Volunteers Sought for Cancer Study

CRYSTAL LAKE – Amy Moerschbaecher wants to do her part to fight cancer, and not just because she’s the director of oncology services at Centegra Health System.

“My husband is a six-year cancer survivor, and my brother is a three-year cancer survivor,” she said Tuesday. “So if I can do something to help prevent cancer in the future, I want to do that.”

That’s why Moerschbaecher is one of 400 McHenry County residents to sign up so far to participate in an American Cancer Center prevention study that seeks to change the face of cancer for future generations.

Centegra is partnering with the American Cancer Society on the study. Local men and women between the ages of 30 and 65 who have never been diagnosed with cancer still can sign up today. To participate, individuals first should register at http://www.seeuthere.com/cps3enroll/mchenryil, where you also will schedule an enrollment appointment. Appointments are available from 7 a.m. to 4:30 p.m. today at Centegra Hospital – McHenry. For those who don’t want to register online, limited walk-ins will be accepted today at Centegra Hospital – McHenry. Walk-ins should expect the registration process to take a little longer in person, said Kim Kubiak, Centegra’s senior public relations coordinator. About 600 participants are being sought, and as of Tuesday morning, about 400 had registered, Kubiak said. Besides Moerschbaecher, Centegra CEO Michael Eesley also has registered.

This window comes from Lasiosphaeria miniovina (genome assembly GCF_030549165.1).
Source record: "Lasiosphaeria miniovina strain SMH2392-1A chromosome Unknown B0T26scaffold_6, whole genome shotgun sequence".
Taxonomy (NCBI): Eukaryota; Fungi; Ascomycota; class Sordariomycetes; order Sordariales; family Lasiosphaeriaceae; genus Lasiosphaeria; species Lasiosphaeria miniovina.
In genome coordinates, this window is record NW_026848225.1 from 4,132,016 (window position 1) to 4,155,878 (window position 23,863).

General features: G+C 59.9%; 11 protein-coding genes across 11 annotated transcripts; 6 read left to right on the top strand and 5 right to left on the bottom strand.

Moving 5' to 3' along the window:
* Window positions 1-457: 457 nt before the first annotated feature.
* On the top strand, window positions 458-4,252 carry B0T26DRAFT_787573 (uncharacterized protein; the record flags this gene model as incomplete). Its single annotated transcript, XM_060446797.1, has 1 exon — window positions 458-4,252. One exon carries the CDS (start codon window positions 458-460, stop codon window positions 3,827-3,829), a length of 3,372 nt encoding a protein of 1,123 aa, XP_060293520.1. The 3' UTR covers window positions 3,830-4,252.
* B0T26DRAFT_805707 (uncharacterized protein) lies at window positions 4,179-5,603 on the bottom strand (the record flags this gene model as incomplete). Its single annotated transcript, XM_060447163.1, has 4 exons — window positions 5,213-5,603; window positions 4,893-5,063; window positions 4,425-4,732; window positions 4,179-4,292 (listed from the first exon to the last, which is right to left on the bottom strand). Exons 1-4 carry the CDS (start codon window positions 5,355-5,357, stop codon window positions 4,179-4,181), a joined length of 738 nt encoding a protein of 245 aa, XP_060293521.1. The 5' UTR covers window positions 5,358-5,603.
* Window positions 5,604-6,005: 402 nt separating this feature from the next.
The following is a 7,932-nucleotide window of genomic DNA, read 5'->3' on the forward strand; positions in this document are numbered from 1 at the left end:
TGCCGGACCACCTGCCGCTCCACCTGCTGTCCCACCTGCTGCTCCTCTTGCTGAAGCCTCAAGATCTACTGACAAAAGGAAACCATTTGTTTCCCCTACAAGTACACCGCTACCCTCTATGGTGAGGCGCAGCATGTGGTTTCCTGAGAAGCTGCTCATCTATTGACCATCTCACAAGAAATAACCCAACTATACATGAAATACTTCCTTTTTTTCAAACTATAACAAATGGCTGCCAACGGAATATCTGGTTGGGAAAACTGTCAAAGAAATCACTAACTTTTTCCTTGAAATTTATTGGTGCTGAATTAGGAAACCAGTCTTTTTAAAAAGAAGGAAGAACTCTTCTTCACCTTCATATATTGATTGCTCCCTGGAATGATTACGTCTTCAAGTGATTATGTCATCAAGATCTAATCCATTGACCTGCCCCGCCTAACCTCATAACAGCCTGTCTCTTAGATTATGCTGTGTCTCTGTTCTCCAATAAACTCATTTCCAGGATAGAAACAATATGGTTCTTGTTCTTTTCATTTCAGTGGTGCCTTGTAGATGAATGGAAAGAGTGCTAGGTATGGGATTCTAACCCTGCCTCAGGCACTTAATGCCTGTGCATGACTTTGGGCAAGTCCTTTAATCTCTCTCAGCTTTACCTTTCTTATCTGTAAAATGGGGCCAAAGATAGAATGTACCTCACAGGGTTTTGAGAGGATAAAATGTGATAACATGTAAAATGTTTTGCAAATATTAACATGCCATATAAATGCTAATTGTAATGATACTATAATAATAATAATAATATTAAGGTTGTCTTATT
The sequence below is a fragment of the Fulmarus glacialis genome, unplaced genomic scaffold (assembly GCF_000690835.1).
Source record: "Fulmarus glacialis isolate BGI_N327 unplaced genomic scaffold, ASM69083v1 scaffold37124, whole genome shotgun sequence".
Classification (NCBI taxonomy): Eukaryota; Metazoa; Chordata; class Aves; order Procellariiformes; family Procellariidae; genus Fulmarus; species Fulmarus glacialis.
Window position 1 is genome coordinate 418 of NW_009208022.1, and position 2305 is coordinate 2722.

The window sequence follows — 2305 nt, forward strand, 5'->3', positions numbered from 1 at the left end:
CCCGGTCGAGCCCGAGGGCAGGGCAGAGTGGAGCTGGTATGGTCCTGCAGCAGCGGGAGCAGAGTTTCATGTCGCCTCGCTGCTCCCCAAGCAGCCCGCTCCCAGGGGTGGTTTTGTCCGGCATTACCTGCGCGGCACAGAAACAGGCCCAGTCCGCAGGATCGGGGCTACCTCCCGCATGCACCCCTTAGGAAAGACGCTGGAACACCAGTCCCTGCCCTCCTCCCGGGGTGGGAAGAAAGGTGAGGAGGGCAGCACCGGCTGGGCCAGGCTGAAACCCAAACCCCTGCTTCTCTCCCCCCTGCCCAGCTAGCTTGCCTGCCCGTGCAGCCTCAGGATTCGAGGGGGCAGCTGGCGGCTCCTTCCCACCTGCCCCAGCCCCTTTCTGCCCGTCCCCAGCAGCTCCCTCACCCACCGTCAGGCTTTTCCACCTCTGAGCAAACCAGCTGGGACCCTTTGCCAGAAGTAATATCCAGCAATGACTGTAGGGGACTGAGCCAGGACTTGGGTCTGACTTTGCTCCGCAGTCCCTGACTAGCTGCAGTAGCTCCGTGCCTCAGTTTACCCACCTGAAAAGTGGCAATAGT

“I’m registered to participate in this important study myself,” Eesley said in a news release. “We’re proud that Centegra is the first health system in Illinois to be invited to partner with the American Cancer Society for this study that should help researchers better understand the lifestyle, environmental and genetic factors that cause or prevent cancer.”

Participants fill out a comprehensive health survey, give blood and be measured around the waist The American Cancer Society will send periodic follow-up surveys and annual newsletters with study updates and results. Periodic follow-up surveys of various lengths will be sent to participants every couple of years. The goal, Moerschbaecher said, is to find lifestyle patterns that might lead to cancer so better preventative care information can be provided in the future.

For information or to learn how to become involved with CPS-3, visit cancer.org/cps3, email cps3@cancer.org, or call 888-604-5888.

Copyright © 2012 Northwest Herald. All rights reserved.

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